Mao was visiting his home village in Shaoshan, Hunan. At that point, the famine was already well on its way to swallowing millions of rural lives, but all Mao could see were flourishing crops and enthusiastic — the “heroes” referred to in the poem — happily returning home from a day’s work in the rice paddies. For Mao at the time, if there were problems in carrying out his ideal, they were minor and local, and would be quickly solved. In addition, anyone challenging his vision would not be tolerated. The poem was written right before the notorious Lushan Plenum that opened in early July, during which Mao denounced General Peng Dehuai, because the Defense Minister painted a completely different, and more truthful, picture after visiting his own hometown in the same province. Any dissenting voices in Mao’s court were silenced after that.
As Yang makes clear, it was not until October 1960, when the famine had gotten far worse, that Mao’s two countryside cousins finally made him see the dire reality. They traveled from Hunan to Beijing for the sole purpose of speaking “true words” of the disastrous communal kitchens, and were kept waiting for weeks before being seen by the busy Mao. Apparently those cousins were unable to tell Mao the truth during his 1959 visit home, but in 1960 they described essentially the same dejected picture of the countryside as Peng Dehuai did. This time Mao believed his relatives.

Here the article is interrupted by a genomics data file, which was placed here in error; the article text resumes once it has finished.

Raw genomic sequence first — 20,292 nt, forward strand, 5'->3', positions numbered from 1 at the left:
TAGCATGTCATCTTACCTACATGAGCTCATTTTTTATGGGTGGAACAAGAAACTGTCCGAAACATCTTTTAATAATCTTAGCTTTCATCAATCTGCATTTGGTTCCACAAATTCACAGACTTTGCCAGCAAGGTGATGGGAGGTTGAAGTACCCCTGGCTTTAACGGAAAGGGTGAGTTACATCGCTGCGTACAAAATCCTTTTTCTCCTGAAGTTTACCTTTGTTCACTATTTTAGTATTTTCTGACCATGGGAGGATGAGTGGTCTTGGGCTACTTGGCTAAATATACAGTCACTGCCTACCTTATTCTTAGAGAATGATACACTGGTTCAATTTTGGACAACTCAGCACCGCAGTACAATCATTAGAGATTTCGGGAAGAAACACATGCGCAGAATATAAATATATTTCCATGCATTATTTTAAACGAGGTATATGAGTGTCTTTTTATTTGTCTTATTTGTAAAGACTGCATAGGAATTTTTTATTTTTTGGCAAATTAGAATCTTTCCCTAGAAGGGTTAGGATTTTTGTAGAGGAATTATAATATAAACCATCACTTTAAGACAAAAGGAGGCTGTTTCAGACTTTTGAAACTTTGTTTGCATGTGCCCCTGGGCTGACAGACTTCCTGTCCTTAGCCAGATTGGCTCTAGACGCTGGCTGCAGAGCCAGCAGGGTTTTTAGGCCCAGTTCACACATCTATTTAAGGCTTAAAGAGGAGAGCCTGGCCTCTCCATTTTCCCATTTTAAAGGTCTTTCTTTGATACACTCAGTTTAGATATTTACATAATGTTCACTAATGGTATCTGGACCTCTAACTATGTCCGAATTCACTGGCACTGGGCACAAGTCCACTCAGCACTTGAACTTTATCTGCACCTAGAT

Mao followed up with more investigations and, soon after, took notable measures, belated as they were. In November 1960, the Party’s Central Committee issued “twelve urgent instructions” emphasizing that the basic accounting unit be changed from the Commune back to the production team (village). Dikötter dismisses this move and uses it as evidence that Mao was worse than Stalin, while Yang views it as a significant retreat from radical policies. The outcome supports Yang’s view. Encouraged by the instructions, the leadership of Yunnan province went further, returning its economic policies completely to those in place before the Great Leap Forward. Its new Party secretary Yan Hongyan wrote to Mao for approval and received his praise. Yunnan was benefiting from its status as a minority region, which enjoys certain special concessions; still this thorough policy reversal would not have been possible months earlier. The result was that, in the year 1961, when other provinces continued to suffer, Yunnan no longer had starvation deaths. Begrudgingly or not, Mao partially reversed his radical policies in response to the rampant suffering of his countrymen. This is simply not consistent with Dikötter’s suggestion that Mao knowingly and intentionally caused mass starvation.